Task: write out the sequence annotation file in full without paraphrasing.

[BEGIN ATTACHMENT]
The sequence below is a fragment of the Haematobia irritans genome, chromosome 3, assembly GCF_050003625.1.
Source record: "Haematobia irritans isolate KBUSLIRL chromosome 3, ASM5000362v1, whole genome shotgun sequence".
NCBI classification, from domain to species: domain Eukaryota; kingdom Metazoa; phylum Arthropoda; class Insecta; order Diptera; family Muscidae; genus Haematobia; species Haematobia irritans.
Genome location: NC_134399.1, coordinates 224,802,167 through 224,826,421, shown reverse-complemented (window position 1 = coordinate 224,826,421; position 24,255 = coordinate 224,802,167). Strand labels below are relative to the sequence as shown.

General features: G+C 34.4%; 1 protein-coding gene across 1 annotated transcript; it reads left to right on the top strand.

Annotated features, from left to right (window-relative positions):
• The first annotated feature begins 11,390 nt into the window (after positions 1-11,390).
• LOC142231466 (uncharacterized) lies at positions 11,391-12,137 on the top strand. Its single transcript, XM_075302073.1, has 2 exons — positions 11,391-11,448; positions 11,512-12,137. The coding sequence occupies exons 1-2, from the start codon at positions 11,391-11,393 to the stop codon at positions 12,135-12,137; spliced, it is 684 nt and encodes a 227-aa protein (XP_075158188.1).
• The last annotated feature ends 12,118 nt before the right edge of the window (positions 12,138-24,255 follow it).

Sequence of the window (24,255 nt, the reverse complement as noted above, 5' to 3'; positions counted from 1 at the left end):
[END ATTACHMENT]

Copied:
The sequence below is a fragment of the Haematobia irritans genome, chromosome 3, assembly GCF_050003625.1.
Source record: "Haematobia irritans isolate KBUSLIRL chromosome 3, ASM5000362v1, whole genome shotgun sequence".
NCBI classification, from domain to species: domain Eukaryota; kingdom Metazoa; phylum Arthropoda; class Insecta; order Diptera; family Muscidae; genus Haematobia; species Haematobia irritans.
Genome location: NC_134399.1, coordinates 224,802,167 through 224,826,421, shown reverse-complemented (window position 1 = coordinate 224,826,421; position 24,255 = coordinate 224,802,167). Strand labels below are relative to the sequence as shown.

General features: G+C 34.4%; 1 protein-coding gene across 1 annotated transcript; it reads left to right on the top strand.

Annotated features, from left to right (window-relative positions):
• The first annotated feature begins 11,390 nt into the window (after positions 1-11,390).
• LOC142231466 (uncharacterized) lies at positions 11,391-12,137 on the top strand. Its single transcript, XM_075302073.1, has 2 exons — positions 11,391-11,448; positions 11,512-12,137. The coding sequence occupies exons 1-2, from the start codon at positions 11,391-11,393 to the stop codon at positions 12,135-12,137; spliced, it is 684 nt and encodes a 227-aa protein (XP_075158188.1).
• The last annotated feature ends 12,118 nt before the right edge of the window (positions 12,138-24,255 follow it).

Sequence of the window (24,255 nt, the reverse complement as noted above, 5' to 3'; positions counted from 1 at the left end):